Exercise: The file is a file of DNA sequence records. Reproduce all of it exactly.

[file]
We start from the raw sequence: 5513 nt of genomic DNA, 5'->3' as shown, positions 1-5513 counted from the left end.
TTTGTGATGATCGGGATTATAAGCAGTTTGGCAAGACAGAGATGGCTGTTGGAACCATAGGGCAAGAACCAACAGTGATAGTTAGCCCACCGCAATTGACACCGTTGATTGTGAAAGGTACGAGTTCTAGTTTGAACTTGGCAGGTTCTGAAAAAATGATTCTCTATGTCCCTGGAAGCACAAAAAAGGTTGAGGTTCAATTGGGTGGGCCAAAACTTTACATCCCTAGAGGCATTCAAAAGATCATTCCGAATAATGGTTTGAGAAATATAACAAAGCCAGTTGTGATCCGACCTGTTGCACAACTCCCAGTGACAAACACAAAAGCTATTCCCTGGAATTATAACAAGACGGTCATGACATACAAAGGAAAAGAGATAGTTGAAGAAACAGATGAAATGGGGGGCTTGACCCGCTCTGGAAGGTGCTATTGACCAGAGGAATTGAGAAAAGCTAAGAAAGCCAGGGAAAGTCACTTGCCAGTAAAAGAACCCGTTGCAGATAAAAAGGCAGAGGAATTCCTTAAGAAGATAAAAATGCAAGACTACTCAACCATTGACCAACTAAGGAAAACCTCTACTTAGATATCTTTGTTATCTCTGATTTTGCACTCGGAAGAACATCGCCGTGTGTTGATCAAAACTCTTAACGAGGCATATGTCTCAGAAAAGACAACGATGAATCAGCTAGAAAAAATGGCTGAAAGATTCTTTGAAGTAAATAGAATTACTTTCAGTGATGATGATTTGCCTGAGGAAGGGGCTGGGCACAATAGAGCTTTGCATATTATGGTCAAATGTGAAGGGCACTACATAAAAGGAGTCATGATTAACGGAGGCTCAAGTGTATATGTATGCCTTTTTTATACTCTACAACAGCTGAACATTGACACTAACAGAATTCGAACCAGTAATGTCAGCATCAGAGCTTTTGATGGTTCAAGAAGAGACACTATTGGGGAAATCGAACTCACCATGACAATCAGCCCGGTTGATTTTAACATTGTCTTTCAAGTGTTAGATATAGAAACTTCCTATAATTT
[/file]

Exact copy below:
We start from the raw sequence: 5513 nt of genomic DNA, 5'->3' as shown, positions 1-5513 counted from the left end.
TTTGTGATGATCGGGATTATAAGCAGTTTGGCAAGACAGAGATGGCTGTTGGAACCATAGGGCAAGAACCAACAGTGATAGTTAGCCCACCGCAATTGACACCGTTGATTGTGAAAGGTACGAGTTCTAGTTTGAACTTGGCAGGTTCTGAAAAAATGATTCTCTATGTCCCTGGAAGCACAAAAAAGGTTGAGGTTCAATTGGGTGGGCCAAAACTTTACATCCCTAGAGGCATTCAAAAGATCATTCCGAATAATGGTTTGAGAAATATAACAAAGCCAGTTGTGATCCGACCTGTTGCACAACTCCCAGTGACAAACACAAAAGCTATTCCCTGGAATTATAACAAGACGGTCATGACATACAAAGGAAAAGAGATAGTTGAAGAAACAGATGAAATGGGGGGCTTGACCCGCTCTGGAAGGTGCTATTGACCAGAGGAATTGAGAAAAGCTAAGAAAGCCAGGGAAAGTCACTTGCCAGTAAAAGAACCCGTTGCAGATAAAAAGGCAGAGGAATTCCTTAAGAAGATAAAAATGCAAGACTACTCAACCATTGACCAACTAAGGAAAACCTCTACTTAGATATCTTTGTTATCTCTGATTTTGCACTCGGAAGAACATCGCCGTGTGTTGATCAAAACTCTTAACGAGGCATATGTCTCAGAAAAGACAACGATGAATCAGCTAGAAAAAATGGCTGAAAGATTCTTTGAAGTAAATAGAATTACTTTCAGTGATGATGATTTGCCTGAGGAAGGGGCTGGGCACAATAGAGCTTTGCATATTATGGTCAAATGTGAAGGGCACTACATAAAAGGAGTCATGATTAACGGAGGCTCAAGTGTATATGTATGCCTTTTTTATACTCTACAACAGCTGAACATTGACACTAACAGAATTCGAACCAGTAATGTCAGCATCAGAGCTTTTGATGGTTCAAGAAGAGACACTATTGGGGAAATCGAACTCACCATGACAATCAGCCCGGTTGATTTTAACATTGTCTTTCAAGTGTTAGATATAGAAACTTCCTATAATTT